‘Our researchers want to keep control of their data’
Maastricht University chose for the telecom & data tower to be in a ‘home town’ location for its new primary datacenter. This choice took into account proximity, sustainability, continuity and flexibility. Peter Verheijen: ‘Thoughts were shared with us’.
Data form the lifeblood for universities. Such valuable resources should be kept in a safe place. In this context and until recently, this could be improved at Maastricht University, according to the Head of ICTS Operations Peter Verheijen. “We had two computer floors at our locations in the city. The quality of these areas was no longer in line with the growing ambitions of the University. For instance, they failed to provide emergency power supplies because in the city centre, there is no permission to work with aggregates.” Major incidents were averted but the situation was no longer acceptable. An external agency was asked to carry out an investigation. “This showed that just one of our floors was suitable, but only as a secondary datacenter.” The best solution was to house the data to a remote datacenter, preferably one located in close proximity. Verheijen, “we wanted to place our own equipment. For the time being, we still have many systems in-house, including the hardware.” Nearby storage was also requested by many of the University researchers. “They want to keep a grip on their data by keeping them in close physical proximity. Sometimes they still have this within their own office.”
Maastricht University thus went looking for a datacenter located in the immediate vicinity that could provide continuity. And these were not the only requirements. In line with the University’s strategy, the new location also had to focus on sustainability. The starting point was a PUE-value of 1.2 or less. According to Verheijen, this also makes sense from a point of view of costs: “The level of power consumption of a datacenter is high. You can save a lot of money by paying close attention to energy consumption”. In terms of data security and privacy, new location expectations were also high. The University is dedicated to these factors; its associated ambitions reach further than merely meeting legal requirements as set out in recent General Data Protection Regulations (AVG). “We want to be the first University in the Netherlands to meet the FAIR principles. The idea behind this is that data should be retrievable, accessible, interchangeable and reusable.”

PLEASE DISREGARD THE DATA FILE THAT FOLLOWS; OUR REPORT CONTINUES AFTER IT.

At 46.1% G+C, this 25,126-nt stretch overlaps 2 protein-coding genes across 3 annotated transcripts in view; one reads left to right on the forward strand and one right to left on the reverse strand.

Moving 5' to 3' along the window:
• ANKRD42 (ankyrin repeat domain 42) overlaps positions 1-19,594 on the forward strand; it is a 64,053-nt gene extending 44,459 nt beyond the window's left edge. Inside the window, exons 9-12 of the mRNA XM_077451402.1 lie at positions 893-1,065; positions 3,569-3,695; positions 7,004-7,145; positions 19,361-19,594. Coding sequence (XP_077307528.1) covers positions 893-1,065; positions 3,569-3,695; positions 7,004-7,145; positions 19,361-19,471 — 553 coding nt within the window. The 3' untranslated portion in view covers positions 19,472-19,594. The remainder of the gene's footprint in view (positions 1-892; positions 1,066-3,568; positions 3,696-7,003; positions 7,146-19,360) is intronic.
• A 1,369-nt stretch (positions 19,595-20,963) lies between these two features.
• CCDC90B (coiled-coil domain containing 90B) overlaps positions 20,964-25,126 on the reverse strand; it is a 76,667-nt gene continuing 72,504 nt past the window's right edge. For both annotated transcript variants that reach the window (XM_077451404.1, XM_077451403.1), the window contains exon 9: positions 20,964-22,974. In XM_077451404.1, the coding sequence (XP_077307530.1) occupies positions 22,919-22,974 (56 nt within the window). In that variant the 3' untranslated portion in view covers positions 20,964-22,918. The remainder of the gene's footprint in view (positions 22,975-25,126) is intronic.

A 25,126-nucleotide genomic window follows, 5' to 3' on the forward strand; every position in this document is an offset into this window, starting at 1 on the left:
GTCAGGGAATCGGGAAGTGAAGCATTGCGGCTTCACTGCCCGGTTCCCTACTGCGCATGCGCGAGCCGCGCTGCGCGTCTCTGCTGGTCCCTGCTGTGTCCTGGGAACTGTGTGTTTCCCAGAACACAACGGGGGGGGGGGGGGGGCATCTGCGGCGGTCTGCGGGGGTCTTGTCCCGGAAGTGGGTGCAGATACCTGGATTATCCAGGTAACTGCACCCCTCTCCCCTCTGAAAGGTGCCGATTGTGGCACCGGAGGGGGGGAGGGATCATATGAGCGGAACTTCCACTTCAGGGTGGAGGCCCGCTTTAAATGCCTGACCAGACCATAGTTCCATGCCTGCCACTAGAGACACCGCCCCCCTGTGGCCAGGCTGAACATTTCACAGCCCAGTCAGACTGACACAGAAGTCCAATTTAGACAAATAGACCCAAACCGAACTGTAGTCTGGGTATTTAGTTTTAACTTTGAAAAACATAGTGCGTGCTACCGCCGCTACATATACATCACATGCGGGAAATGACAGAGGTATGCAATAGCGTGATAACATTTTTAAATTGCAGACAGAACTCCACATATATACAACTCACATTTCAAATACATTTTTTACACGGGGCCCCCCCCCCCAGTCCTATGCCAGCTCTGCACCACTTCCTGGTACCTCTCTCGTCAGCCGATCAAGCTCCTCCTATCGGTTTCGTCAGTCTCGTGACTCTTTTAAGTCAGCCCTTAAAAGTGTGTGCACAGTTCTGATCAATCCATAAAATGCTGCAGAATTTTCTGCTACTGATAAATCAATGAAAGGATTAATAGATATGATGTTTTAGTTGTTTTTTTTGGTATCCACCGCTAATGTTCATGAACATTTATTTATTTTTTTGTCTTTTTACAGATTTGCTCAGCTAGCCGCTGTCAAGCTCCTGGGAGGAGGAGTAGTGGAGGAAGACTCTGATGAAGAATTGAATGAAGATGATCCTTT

Eventually, two candidates were able to meet the required criteria determined by the Maastricht University. The preferred option was Cellnex (formerly: Alticom). Several factors played a role, such as costs and the people at Cellnex, says Verheijen. As well as this, the location, the telecom & data tower in the suburb of Daalhof in Maastricht, was seen as favourable. “You can get to the datacenter from the University by bike.” It is located close to the city centre and it guarantees continuous energy supplies. The Cellnex towers actually form part of the Dutch emergency infrastructure. They are also well protected from flooding because of their location at a high altitude. The datacenter in the telecom & data tower is now the primary datacenter of the University. Verheijen is happy with the transition. The complete ‘new build’ approach offered the opportunity to make everything more robust and to start working with new network technology. Many joint ideas went into setting up the datacenter, according to Verheijen, “Cellnex helped us with preparing the cabling which makes it relatively easy to make changes”.
The new datacenter has provided the University with an important step towards realisation of a state-of-the-art IT infrastructure. If expansion is required, then this is relatively easy to achieve. The fact that it will grow quickly is not an imaginary scenario. Digital data continues to grow. In hindsight, the data storage needs of Maastricht University have grown quite significantly over the past five to ten years. Verheijen: “this is partly due to new and emerging departments in data science but also in the biomedical context. For example, a lot of work is being done with MRI scans. Our research groups generate and process large amounts of data”.
The new datacenter contributes to the high levels in data security and privacy that the University strives for. Verheijen: “We can now regulate things more precisely than when the datacenter was located in the University. The access policy has become stricter. Our own ‘private floor’ on a certain level in the tower is only accessible to a select few people that work at the University. Another advantage is that we now have support 24 hours a day. These things were less easy to realise for an internal establishment in the University. The level at which we have things organised now, is linked to the level of importance we allocate to data.”